A Vested Interest

Editorial


A Vested Interest

Should Arkansans whose income makes them eligible for Arkansas Works, our unique approach to the Affordable Care Act’s expansion of Medicaid, be required to work in order to receive health insurance?

The Arkansas Legislature and Gov. Asa Hutchinson said yes. A federal judge in D.C. says no — at least not the way Arkansas has done it. And not the way contemplated in Kentucky, where Gov. Matt Bevin has threatened to end Medicaid expansion for more than 400,000 people if work requirements aren’t allowed.

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Bevin’s threat seems to confirm the idea of work requirements being punitive for people who dare to be too poor to afford health insurance. We’re relieved not to have heard that kind of talk in Arkansas, where poverty is as least as prevalent as in the Bluegrass State. Both states were unusual in the Southern region for accepting federal Medicaid expansion money, and the result was dramatic declines in the number of uninsured residents as the ACA took effect.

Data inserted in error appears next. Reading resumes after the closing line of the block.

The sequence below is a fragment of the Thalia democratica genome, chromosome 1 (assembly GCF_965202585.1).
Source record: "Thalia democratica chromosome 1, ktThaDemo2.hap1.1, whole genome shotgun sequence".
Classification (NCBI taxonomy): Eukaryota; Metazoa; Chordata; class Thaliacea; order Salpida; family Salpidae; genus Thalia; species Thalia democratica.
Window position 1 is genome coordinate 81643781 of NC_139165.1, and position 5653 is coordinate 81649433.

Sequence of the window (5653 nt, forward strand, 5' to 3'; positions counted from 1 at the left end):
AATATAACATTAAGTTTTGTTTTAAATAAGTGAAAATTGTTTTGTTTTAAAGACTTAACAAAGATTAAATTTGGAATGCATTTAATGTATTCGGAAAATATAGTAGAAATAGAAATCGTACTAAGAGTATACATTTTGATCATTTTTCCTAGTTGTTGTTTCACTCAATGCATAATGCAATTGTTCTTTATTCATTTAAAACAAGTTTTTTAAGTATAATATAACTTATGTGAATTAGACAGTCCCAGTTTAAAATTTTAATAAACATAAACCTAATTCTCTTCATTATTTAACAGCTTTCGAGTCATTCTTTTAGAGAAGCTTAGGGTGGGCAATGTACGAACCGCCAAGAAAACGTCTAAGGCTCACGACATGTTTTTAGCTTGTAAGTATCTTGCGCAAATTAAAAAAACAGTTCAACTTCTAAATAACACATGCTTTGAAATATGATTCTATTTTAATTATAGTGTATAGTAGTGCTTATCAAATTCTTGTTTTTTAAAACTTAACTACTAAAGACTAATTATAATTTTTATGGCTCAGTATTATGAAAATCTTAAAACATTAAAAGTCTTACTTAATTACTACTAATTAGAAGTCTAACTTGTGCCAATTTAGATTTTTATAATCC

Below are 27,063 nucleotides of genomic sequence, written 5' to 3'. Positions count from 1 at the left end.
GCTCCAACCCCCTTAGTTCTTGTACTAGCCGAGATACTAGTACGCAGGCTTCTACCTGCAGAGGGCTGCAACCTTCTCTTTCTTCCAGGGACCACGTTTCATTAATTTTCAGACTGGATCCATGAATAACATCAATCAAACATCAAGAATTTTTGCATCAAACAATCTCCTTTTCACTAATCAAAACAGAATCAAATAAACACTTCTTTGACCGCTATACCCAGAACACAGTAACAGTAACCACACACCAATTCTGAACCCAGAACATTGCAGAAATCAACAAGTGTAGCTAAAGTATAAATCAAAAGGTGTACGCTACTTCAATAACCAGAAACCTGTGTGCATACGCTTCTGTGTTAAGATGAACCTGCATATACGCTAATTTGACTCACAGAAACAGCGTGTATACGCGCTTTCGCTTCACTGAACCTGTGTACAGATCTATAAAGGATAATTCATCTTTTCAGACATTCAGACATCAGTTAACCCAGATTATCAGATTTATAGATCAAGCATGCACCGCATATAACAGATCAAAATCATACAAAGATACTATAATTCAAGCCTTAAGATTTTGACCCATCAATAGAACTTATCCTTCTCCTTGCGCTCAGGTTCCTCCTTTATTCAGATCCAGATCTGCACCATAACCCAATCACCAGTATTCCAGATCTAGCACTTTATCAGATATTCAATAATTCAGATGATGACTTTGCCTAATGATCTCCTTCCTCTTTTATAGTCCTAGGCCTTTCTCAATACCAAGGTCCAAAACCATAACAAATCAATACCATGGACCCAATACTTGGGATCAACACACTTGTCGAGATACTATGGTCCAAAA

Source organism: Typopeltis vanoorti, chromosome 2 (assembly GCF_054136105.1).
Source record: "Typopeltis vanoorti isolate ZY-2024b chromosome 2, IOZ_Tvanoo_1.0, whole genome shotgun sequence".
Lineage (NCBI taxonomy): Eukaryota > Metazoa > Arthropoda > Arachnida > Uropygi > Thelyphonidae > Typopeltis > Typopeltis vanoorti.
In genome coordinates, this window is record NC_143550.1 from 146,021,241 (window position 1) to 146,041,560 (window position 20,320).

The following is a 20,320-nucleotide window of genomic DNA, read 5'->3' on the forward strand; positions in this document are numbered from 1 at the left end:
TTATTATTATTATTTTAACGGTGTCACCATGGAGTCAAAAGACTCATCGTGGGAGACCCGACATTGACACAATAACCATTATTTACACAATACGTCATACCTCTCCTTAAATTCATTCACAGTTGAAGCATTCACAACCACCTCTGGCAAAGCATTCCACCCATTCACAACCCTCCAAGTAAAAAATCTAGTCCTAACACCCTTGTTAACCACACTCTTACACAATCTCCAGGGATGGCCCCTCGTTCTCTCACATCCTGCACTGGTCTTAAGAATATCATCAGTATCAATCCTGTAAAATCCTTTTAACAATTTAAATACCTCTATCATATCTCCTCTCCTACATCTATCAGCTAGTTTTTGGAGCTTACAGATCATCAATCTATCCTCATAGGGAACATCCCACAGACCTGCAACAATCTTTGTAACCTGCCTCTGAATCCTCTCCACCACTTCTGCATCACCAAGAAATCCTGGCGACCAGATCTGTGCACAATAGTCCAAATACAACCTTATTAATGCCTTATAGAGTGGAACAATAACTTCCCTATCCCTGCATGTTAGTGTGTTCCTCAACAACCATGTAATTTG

But our state did it in a way that presented unique advantages and challenges. Instead of merely expanding traditional Medicaid to people who were not quite poor enough, Arkansas used the federal money to buy private, commercial health insurance from the Obamacare exchange for eligible residents.

This was brilliant in that it created a much larger pool of customers — many of them young and healthy — for the exchange plans, and their premiums were paid without fail. This results in lower and more stable premiums for everyone, including higher-income individuals who also buy from the exchanges.

But it also means that the state is paying a monthly premium to a private insurer whether or not the Arkansas Works patient accesses any health care. So Arkansas has a strong incentive that is not at all punitive to want to keep track of every Arkansas Works beneficiary, to make sure they are still living in Arkansas and are still eligible.

And that will continue to be necessary even without a work requirement.